Last week we talked about the futility of sending out self-serving that completely ignore the recipients' interests and needs (you can read it HERE). Francisco Gonzalez summed it up by quoting his mentor who used to say, “This is clearly a case of suppository , because it only pleases the person administering it.”
Damn!! I wish I had that eloquent economy of language.

Besides being stuffed full of self-serving blather, there's another common attribute that most newsletters share that also reduces or eliminates readership — their inherent newsletter-ness.

Let me explain:

I used to receive a monthly newsletter from a friend of mine. Because I was interested in what she was doing, and because she was my friend, I was always eager to read what she sent out. So each month I'd open my email to find her newsletter waiting there all fresh and hopeful.

It was what you would expect — a good-looking page layout with a masthead, headlines, three or four articles, and even a video box with an inviting “Play” arrow smack dab in the middle.

It was handsome, it was attractive, and it was carefully crafted.

It scared the hell out of me.

I mean, who has the time to read all that stuff? Especially right freaking now, when I'm so busy doing something else.

So I did what I think you would do, too. I clicked the email shut with the promise that “I'd get to it later.”

Then, over the next week or two, I'd see the newsletter sitting forlornly in my email box and remind myself that I needed to get around to it already.

But then a month would pass by and her next newsletter would appear. So I'd go through the whole guilty avoidance dance all over again, dragging the older newsletter into the trash and promising that this time I really would read the new one.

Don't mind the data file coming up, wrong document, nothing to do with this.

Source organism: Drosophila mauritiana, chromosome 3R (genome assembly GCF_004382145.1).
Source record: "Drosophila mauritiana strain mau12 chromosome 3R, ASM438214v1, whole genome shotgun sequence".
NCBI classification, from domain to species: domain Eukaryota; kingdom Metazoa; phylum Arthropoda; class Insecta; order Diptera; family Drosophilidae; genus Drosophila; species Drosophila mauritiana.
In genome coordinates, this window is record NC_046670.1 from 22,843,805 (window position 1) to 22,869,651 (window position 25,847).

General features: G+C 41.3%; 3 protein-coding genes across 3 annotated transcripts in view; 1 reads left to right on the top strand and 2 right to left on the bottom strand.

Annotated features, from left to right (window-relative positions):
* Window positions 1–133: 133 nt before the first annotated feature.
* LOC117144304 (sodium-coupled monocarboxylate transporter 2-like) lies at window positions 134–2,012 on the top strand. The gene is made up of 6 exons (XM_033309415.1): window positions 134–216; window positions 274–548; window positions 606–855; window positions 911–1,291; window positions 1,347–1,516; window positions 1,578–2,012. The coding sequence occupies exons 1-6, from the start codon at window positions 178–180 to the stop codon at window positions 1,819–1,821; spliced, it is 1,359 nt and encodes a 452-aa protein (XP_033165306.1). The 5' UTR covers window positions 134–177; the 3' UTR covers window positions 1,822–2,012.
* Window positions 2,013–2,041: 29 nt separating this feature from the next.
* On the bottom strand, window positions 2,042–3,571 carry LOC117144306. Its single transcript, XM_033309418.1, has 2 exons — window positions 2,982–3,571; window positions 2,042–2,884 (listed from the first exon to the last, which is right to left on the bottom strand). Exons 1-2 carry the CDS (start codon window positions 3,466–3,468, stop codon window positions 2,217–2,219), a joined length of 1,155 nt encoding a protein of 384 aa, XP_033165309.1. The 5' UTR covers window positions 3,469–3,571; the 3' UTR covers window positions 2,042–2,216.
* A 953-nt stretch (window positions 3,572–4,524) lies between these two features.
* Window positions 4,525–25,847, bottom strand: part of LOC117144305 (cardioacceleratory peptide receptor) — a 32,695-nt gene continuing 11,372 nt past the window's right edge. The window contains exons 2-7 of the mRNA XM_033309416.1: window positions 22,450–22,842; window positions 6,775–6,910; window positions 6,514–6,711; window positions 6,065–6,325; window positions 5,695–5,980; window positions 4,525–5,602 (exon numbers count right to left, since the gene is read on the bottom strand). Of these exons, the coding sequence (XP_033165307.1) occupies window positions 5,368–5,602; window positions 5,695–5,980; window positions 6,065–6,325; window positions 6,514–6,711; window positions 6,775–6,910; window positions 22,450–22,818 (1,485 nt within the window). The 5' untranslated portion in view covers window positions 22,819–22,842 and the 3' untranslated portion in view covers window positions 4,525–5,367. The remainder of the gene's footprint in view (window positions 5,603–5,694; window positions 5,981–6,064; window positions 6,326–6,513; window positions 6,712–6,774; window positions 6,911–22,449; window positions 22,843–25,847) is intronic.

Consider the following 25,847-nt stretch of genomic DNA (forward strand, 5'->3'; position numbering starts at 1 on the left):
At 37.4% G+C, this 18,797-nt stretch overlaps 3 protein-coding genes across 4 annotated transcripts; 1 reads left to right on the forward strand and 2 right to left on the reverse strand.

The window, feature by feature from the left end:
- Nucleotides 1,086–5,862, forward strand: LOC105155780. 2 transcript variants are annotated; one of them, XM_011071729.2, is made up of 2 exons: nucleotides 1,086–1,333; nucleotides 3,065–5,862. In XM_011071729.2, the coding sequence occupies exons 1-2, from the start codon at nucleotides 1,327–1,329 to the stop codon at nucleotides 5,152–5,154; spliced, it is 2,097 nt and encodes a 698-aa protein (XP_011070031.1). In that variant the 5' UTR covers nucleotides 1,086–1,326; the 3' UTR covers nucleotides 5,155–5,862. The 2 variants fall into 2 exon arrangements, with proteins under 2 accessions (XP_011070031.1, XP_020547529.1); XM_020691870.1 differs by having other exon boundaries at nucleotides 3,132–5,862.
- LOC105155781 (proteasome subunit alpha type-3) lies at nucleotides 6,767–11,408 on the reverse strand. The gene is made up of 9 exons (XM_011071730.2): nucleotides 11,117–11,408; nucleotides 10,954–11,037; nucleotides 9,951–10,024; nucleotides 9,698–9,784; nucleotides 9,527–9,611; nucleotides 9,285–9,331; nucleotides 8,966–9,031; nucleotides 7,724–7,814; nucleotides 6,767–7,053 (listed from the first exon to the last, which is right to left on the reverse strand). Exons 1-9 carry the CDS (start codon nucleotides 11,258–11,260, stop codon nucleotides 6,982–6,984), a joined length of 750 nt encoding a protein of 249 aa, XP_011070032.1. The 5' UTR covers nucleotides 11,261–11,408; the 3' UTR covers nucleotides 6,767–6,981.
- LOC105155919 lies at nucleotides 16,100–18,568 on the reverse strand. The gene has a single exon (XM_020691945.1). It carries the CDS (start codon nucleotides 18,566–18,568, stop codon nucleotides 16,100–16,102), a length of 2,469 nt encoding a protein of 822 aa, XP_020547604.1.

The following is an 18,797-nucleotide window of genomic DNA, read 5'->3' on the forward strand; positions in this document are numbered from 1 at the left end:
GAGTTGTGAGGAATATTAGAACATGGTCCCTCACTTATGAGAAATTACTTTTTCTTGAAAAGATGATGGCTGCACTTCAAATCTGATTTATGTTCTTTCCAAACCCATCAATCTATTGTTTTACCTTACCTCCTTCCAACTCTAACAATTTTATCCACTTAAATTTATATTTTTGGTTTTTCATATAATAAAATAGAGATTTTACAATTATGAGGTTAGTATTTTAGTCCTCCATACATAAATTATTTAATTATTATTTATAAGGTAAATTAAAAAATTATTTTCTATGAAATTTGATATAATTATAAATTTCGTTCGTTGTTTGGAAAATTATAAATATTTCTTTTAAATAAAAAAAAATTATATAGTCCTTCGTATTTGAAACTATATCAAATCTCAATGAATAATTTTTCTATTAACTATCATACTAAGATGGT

Finally I got up the nerve to do something about my guilty secret. I confessed my crimes to my friend and made a recommendation that I thought would increase her readership. Instead of sending such elaborate and content-laden mailings, I suggested, what would happen if she sent out a single article at a time? And what if, instead of sending them monthly, she sent out the single articles once a week?

After some arguing, my friend agreed to try the new schedule and format. And guess what? Her readership went way up. More people opened her newly slimmed down mailings and more people responded to them. Plus, she found that once her newsletter was shorter, more people forwarded them to others so her distribution list grew as well.

The fact that the mailings were now easier to produce and distribute was an extra bonus that helped her get excited about the project all over again. And the new format substantially reduced the pressure she had felt about sending out a four-page newsletter month after month.

But most importantly, by increasing her readership, simplifying her newsletters made the program all the more valuable to her business. Which proved once again that less is more (and also proves how we make our clients' and businesses more valuable).

I believe this will work for you, too.

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